Marianne Goodland

Impresario Seawell’s many lives celebrated

The Colorado Statesman

Impresario. It’s an old Italian word you don’t hear very often, designating someone who made sure the public had entrée to the arts.

Donald Seawell may be gone, but generations of Coloradans to continue to benefit from Denver’s premier impresario.

Brown urges state to consider reviving Narrows water project

The Colorado Statesman

The state water plan is just a week away from being finalized, but last-minute suggestions are still coming in, including a letter from the interim Water Resources Review Committee. One of those is from state Rep. J. Paul Brown, R-Ignacio, suggesting a storage solution for the South Platte River that could provide about a half-million acre-feet of water, at least in wet years.

His proposal is to resuscitate the Narrows project, a dam that was planned along the South Platte in Morgan County.

Denver official calls marijuana market oversaturated

The Colorado Statesman

Denver has 1,000 marijuana licenses in 440 unique locations, according to Ashley Kilroy, executive director of marijuana policy for the city.

And she says that’s might be enough.

Kilroy told an audience of public safety officials and their supporters last week that the city is “getting to the point of being oversaturated” and also could be close to overproduction of marijuana.

RNC official charges NBC ‘hijacked’ Boulder debate

The Colorado Statesman

A member of the RNC committee in charge of the Republican presidential debates said at a Colorado GOP fundraiser in Denver on Thursday night that the CNBC debate held in Boulder the night before “was hijacked by NBC,” its corporate parent, leaving the financial news network serving “as surrogates for MSNBC,” its liberal-leaning sister network.

Wars brewing again over allowing grocery stores to sell full-strength wine and beer

The Colorado Statesman

Supporters of an effort to allow grocery store sales of full-strength beer and wine are taking another shot at persuading voters or the Colorado General Assembly to change the state’s post-Prohibition laws.

An organization called Your Choice Colorado launched the first salvo Tuesday, announcing a campaign to change the law. The next day, an organization called Keep Colorado Local, representing mom-and-pop liquor stores and craft breweries, fired back.

Roberts, Sonnenberg talk about decisions to pass on Senate bid

The Colorado Statesman

The decision last spring by U.S. Rep. Mike Coffman of Aurora to turn down a run for the Republican nomination for Colorado’s U.S. Senate seat threw state and national GOP leaders into a crunch to find someone, anyone, who could take on U.S. Sen. Michael Bennet, a Denver Democrat, in next year’s election.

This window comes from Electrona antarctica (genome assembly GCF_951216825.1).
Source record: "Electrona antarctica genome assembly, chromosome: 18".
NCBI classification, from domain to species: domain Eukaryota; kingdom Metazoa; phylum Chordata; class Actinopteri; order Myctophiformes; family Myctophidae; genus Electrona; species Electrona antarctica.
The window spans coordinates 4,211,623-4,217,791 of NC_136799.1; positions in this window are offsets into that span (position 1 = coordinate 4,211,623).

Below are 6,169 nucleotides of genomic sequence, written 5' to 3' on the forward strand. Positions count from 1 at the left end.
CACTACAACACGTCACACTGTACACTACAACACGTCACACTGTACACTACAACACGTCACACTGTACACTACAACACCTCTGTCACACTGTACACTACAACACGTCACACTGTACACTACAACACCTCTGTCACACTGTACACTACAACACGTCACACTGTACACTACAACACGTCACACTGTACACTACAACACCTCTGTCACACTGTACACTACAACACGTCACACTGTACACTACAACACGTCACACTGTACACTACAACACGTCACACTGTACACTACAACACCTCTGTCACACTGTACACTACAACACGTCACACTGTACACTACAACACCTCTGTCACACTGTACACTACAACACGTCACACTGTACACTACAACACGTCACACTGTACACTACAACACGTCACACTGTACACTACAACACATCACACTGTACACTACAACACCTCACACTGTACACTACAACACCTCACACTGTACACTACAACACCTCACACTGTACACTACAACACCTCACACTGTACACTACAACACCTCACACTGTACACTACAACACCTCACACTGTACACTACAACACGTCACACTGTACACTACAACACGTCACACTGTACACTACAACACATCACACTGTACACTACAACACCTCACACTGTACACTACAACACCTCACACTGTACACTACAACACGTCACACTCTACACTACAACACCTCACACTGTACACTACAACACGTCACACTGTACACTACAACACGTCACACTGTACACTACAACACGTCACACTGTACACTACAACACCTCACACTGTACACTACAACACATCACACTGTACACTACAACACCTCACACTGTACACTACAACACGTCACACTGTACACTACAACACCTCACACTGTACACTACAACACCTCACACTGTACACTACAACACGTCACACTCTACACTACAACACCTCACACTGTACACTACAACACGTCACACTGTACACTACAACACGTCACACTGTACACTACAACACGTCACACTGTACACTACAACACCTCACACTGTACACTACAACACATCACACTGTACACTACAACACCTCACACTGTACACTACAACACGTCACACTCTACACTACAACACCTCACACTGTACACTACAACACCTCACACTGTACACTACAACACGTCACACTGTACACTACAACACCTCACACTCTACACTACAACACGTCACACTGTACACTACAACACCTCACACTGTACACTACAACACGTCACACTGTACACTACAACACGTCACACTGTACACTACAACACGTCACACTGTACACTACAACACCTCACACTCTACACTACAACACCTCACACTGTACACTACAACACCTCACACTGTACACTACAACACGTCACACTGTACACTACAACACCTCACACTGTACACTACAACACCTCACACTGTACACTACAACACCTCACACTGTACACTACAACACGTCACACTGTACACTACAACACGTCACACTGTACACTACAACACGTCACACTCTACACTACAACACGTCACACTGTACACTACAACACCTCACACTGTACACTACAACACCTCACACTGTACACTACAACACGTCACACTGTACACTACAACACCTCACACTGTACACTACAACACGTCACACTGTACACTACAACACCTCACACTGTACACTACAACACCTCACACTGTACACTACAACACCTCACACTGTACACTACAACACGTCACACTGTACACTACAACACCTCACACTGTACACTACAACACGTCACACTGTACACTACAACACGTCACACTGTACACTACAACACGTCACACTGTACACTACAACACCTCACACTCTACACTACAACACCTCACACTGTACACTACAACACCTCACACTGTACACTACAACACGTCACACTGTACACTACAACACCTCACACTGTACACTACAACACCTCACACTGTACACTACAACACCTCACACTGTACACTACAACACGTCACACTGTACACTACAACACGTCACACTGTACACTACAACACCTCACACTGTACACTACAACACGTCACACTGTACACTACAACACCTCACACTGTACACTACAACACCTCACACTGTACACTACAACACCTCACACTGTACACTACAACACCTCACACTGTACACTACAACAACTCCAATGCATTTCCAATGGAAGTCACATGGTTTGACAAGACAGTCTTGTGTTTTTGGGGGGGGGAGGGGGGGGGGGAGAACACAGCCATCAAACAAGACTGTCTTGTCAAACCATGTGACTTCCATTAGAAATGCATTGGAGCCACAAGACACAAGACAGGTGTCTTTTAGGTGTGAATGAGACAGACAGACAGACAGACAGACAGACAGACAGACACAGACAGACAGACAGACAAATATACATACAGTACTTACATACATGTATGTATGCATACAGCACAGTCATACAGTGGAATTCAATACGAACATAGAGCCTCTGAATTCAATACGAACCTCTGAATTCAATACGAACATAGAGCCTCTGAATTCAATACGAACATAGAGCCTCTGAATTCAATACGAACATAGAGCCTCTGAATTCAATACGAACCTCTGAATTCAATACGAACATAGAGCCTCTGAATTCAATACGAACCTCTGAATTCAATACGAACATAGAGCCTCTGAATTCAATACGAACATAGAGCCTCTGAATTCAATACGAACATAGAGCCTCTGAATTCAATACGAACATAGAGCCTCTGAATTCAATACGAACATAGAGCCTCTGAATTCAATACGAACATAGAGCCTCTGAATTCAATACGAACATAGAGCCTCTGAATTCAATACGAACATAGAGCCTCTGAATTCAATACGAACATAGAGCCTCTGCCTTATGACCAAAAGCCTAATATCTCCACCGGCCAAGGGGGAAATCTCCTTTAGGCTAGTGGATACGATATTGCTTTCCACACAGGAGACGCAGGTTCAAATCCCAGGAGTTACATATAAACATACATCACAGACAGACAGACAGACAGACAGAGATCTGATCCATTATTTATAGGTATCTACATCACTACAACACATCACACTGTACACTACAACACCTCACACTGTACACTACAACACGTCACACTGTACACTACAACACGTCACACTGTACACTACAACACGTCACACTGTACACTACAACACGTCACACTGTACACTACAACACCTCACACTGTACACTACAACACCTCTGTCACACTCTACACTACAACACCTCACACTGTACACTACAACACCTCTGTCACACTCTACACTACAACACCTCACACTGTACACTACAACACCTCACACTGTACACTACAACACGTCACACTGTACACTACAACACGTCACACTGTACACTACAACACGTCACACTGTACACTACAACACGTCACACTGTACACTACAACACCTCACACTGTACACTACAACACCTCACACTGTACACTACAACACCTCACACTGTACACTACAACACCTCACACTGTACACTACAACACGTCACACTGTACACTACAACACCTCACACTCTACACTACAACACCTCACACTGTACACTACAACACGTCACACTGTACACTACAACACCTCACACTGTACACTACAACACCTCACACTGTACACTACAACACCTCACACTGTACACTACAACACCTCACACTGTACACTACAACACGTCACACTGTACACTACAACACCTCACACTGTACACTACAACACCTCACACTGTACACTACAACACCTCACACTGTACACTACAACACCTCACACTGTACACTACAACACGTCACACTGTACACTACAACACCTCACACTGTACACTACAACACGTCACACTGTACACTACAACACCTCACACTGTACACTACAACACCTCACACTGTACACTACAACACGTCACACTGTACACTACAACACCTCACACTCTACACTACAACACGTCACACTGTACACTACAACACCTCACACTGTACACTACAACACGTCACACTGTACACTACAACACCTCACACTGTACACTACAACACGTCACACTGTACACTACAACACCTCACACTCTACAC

Denver Chamber lays out wish list for state water plan

The Colorado Statesman

James Lochhead, head of Denver Water, put it simply and perhaps with a hint of optimism: “We can have it all.”

Lochhead was among a group of statewide water leaders who sat down last week to chat about Colorado’s Water Plan. Their chat took place before several hundred at a Metro Denver Chamber of Commerce luncheon, convened to discuss the role business can play charting the state’s water future.

From the statehouse to the courthouse

Gibbs enjoys tackling local issues in second term as Summit County commissioner

The Colorado Statesman

BRECKENRIDGE — Dan Gibbs is in a good place: Summit County, where he is one of three members of the Board of County Commissioners, a job he’s held for five years.

It’s a different life for the 38-year old Gibbs, who spent four sessions at the state Capitol: one year in the House and three in the Senate. He decided in 2010 to forego the life of a rural senator and head home for good, or at least for a good while.

Denver Metro Chamber of Commerce looks ahead after tough year at statehouse

The Colorado Statesman

It’s been a tough year for the Metro Denver Chamber of Commerce, at least at the State Capitol, where many of its legislative priorities ran aground.

The chamber held its annual membership meeting, drawing more than 1,000 to a luncheon on Friday the Grand Hyatt at the Colorado Convention Center. Chamber President and CEO Kelly Brough began by welcoming members and celebrating successes.

Housing credits still top Democrats’ wish list for 2016

The Colorado Statesman

Housing credits, the House Democrats’ answer to the controversy over construction-defects legislation last session, are likely to come back next session, according to two legislators who addressed Denver Democrats.

It’s not only low-income residents who struggle to find affordable housing — the middle class is increasingly getting squeezed out of the market as well, according to lawmakers who spoke at a Sept. 11 Downtown Denver Democrats forum at a downtown restaurant.